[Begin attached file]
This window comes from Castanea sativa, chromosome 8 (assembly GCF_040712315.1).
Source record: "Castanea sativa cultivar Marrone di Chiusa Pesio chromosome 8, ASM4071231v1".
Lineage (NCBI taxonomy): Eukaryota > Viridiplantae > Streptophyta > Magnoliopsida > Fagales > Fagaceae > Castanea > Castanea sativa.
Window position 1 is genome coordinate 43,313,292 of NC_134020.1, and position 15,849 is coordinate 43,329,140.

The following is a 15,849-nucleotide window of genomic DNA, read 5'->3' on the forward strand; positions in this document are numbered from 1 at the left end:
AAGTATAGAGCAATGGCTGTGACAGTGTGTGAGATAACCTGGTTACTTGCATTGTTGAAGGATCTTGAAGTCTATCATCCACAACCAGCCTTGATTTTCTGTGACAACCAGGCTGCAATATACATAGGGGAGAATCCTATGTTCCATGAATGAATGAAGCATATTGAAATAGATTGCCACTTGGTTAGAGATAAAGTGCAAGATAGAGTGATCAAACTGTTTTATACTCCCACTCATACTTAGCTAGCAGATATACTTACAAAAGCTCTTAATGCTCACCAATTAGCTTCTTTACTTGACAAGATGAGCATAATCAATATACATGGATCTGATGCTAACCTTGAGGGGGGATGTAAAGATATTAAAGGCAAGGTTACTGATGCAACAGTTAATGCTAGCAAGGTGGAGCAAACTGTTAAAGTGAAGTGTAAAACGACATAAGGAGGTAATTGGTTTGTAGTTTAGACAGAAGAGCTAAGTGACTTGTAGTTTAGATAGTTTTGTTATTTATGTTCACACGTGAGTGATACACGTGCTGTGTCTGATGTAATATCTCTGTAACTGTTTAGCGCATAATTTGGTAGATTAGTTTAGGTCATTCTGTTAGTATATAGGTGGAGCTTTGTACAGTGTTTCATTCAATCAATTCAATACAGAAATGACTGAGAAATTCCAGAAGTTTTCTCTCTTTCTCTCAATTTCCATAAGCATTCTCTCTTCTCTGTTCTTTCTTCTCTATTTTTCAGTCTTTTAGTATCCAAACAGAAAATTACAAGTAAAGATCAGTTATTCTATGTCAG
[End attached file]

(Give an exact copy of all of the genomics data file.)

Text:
This window comes from Castanea sativa, chromosome 8 (assembly GCF_040712315.1).
Source record: "Castanea sativa cultivar Marrone di Chiusa Pesio chromosome 8, ASM4071231v1".
Lineage (NCBI taxonomy): Eukaryota > Viridiplantae > Streptophyta > Magnoliopsida > Fagales > Fagaceae > Castanea > Castanea sativa.
Window position 1 is genome coordinate 43,313,292 of NC_134020.1, and position 15,849 is coordinate 43,329,140.

The following is a 15,849-nucleotide window of genomic DNA, read 5'->3' on the forward strand; positions in this document are numbered from 1 at the left end:
AAGTATAGAGCAATGGCTGTGACAGTGTGTGAGATAACCTGGTTACTTGCATTGTTGAAGGATCTTGAAGTCTATCATCCACAACCAGCCTTGATTTTCTGTGACAACCAGGCTGCAATATACATAGGGGAGAATCCTATGTTCCATGAATGAATGAAGCATATTGAAATAGATTGCCACTTGGTTAGAGATAAAGTGCAAGATAGAGTGATCAAACTGTTTTATACTCCCACTCATACTTAGCTAGCAGATATACTTACAAAAGCTCTTAATGCTCACCAATTAGCTTCTTTACTTGACAAGATGAGCATAATCAATATACATGGATCTGATGCTAACCTTGAGGGGGGATGTAAAGATATTAAAGGCAAGGTTACTGATGCAACAGTTAATGCTAGCAAGGTGGAGCAAACTGTTAAAGTGAAGTGTAAAACGACATAAGGAGGTAATTGGTTTGTAGTTTAGACAGAAGAGCTAAGTGACTTGTAGTTTAGATAGTTTTGTTATTTATGTTCACACGTGAGTGATACACGTGCTGTGTCTGATGTAATATCTCTGTAACTGTTTAGCGCATAATTTGGTAGATTAGTTTAGGTCATTCTGTTAGTATATAGGTGGAGCTTTGTACAGTGTTTCATTCAATCAATTCAATACAGAAATGACTGAGAAATTCCAGAAGTTTTCTCTCTTTCTCTCAATTTCCATAAGCATTCTCTCTTCTCTGTTCTTTCTTCTCTATTTTTCAGTCTTTTAGTATCCAAACAGAAAATTACAAGTAAAGATCAGTTATTCTATGTCAG